My client is a true Highlander. VERY tall [6’4”], very broad and muscular 55” chest, and extremely muscular all over. He requested a period correct Scottish linen shirt to wear with his favorite kilt [his family tartan].
The project began by researching and reading and reading and putting the information into the perspective of the life of the wearer. Long dangling sleeves would prevent you from doing regular work. As a result, I researched more and found samples of similar shirts for the common person. Then came the conundrum of sourcing top quality linen made in Scotland. That in itself took quite a while and the price was worth the results!
My research began with the reference book, Old Irish and Highland Dress by H. F. McClintock. This book has more primary source documentation for Gaelic clothing (Ireland and Scotland as well as some on the Isle of Man) for the pre-seventeenth century period than any other source.
The original garment of the Gael was the léine. The word “léine” has been translated from the Gaelic as “shirt” in addition to “tunic”. As a result, I knew we were talking about a longer shirt that covered more when worn with a kilt. Made sense to me as men wore nothing under their kilts and the léine would provide more protection and warmth.
I went back to several reference books on the subject [not many around]. I wanted to ensure he had accuracy and comfort, and something would last a long time. The ENTIRE shirt was stitched by hand using waxed linen thread. The wax is beeswax that is then ironed/pressed into the fibers of the thread giving them more strength.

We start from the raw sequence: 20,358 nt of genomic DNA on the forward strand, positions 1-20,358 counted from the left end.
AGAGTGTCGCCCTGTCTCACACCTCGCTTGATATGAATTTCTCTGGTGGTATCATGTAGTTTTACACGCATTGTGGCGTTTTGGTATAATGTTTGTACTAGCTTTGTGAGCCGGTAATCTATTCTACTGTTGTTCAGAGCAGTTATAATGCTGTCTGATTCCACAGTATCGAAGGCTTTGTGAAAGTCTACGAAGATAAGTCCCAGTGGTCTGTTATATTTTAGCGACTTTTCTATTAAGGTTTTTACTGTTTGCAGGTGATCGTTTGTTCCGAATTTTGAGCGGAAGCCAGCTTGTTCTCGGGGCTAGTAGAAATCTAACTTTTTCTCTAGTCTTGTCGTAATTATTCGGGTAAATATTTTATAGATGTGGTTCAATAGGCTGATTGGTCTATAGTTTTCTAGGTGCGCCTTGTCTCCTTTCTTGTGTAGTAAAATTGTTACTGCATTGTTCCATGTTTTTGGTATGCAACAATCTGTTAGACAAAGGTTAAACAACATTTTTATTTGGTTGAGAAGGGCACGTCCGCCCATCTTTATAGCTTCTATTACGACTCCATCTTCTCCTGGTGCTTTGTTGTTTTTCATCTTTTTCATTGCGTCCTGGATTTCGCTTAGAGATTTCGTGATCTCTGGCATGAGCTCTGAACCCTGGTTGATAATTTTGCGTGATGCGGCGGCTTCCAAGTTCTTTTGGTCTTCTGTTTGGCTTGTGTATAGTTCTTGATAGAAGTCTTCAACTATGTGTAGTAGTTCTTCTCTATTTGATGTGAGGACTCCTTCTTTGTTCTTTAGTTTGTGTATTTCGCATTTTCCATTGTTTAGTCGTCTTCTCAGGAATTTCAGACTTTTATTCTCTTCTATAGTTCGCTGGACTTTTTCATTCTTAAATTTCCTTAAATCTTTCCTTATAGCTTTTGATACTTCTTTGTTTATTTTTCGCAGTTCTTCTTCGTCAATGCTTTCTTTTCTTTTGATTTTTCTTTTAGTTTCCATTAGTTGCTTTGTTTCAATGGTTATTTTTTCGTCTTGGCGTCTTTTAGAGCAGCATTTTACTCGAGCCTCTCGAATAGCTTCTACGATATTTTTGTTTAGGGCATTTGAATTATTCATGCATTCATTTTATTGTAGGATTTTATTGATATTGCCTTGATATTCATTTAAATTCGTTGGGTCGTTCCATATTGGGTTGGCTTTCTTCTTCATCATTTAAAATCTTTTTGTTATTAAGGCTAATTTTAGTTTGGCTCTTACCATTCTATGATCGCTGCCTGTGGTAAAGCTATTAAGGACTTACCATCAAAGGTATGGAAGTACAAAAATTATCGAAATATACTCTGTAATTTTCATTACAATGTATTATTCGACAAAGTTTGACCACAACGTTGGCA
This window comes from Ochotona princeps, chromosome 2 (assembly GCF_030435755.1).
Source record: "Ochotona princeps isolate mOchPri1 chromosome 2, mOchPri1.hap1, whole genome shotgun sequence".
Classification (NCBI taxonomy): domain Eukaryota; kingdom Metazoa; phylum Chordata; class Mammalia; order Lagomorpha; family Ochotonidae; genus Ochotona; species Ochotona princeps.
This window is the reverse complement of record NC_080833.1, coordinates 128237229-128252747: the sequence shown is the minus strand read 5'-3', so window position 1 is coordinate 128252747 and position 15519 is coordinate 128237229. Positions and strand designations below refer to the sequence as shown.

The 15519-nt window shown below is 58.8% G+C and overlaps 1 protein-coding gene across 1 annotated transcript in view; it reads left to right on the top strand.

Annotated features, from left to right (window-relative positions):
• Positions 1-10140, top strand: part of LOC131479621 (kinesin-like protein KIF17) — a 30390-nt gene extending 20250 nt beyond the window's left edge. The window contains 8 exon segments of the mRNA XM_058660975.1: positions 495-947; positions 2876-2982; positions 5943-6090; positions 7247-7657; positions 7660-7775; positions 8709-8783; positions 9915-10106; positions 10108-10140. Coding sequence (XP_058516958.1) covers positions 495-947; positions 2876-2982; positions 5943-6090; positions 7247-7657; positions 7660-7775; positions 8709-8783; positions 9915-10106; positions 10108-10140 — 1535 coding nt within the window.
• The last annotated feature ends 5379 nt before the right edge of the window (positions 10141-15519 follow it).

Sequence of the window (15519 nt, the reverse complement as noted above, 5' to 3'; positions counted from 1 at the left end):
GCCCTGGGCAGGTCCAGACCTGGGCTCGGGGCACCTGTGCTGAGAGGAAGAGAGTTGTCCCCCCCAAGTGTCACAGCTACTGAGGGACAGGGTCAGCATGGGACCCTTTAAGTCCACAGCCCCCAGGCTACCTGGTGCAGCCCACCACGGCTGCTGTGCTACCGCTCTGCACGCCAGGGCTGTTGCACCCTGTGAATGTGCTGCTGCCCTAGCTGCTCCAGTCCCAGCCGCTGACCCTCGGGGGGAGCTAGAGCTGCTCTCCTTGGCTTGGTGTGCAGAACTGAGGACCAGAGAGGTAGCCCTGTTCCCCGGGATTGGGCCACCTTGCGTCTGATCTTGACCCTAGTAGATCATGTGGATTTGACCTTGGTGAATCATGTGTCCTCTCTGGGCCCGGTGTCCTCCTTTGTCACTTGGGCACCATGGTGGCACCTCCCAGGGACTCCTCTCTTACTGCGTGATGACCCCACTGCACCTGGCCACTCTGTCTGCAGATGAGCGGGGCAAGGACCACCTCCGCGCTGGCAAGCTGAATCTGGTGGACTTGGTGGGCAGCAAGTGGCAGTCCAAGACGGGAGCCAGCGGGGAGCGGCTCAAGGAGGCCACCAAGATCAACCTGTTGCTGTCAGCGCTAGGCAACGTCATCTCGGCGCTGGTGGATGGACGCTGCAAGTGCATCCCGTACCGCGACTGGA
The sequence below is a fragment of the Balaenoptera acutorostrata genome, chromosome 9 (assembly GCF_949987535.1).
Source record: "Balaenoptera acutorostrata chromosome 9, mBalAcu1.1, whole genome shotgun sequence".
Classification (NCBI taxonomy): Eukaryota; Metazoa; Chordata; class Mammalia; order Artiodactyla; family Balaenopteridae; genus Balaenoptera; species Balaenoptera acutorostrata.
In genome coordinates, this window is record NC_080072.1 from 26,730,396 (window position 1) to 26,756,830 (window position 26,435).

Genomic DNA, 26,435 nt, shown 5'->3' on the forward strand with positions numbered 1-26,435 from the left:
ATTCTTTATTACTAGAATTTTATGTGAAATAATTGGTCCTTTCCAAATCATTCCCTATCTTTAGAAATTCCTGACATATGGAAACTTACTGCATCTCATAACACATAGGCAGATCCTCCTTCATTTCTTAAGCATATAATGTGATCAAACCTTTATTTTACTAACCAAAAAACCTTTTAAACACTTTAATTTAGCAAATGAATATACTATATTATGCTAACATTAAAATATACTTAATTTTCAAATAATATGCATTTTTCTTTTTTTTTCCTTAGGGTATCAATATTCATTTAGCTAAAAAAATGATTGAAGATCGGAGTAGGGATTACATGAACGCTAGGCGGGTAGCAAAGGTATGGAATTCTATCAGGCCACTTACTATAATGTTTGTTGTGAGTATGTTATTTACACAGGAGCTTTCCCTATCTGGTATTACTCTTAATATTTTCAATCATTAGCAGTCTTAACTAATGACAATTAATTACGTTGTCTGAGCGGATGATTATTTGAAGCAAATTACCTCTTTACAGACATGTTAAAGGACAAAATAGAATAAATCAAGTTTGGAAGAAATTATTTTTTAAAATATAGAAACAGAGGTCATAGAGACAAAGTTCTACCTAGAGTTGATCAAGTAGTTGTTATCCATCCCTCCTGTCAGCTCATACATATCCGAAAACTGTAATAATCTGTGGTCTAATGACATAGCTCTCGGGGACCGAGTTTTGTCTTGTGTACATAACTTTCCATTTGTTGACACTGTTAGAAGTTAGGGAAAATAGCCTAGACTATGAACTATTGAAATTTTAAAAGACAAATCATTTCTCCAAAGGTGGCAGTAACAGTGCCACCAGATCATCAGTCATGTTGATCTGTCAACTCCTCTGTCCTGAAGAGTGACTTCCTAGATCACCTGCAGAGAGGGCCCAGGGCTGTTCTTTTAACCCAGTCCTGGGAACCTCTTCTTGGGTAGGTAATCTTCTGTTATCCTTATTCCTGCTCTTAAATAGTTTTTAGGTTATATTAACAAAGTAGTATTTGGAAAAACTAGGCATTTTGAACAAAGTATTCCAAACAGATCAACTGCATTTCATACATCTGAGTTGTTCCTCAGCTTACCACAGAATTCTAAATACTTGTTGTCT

SO…. using the client’s measurements, I drafted a toile [sample garment made first to work out details]. As the shirt has two buttons on wrists, I found hand cast custom pewter buttons.
Each seam was finished on the inside of the shirt as well [turned under and fell stitched]. This helps the shirt last longer and look neater.
When thickness was a potential issue such as the front neck opening, I chose to interface with silk organza and facing made of the linen. This was pinked [cut with pinking shears – a scissor that creates tiny triangles on the cut edge to prevent fraying of the fabric]. Then was stitched in place with tiny stitches that are basically invisible.
I am fortunate that I was properly taught to use a tailor’s thimble and hand stitching goes more quickly for me. If you are interested, look up properly using a tailor’s thimble on you Tube, your sewing will never be the same! Even so there is more than 60 hours of labor in this project and a good deal of that is in pressing. When sewing, pressing is a key component to quality results.
The linen was a joy to work with. It DOES wrinkle, but we all know the benefits of linen and as a natural fiber is in line with my goal of ONLY creating sustainable clothing.
Unfortunately, I had cut the seam allowances a bit small and it made my task far more daunting. However, the final is spectacular. [IMHO]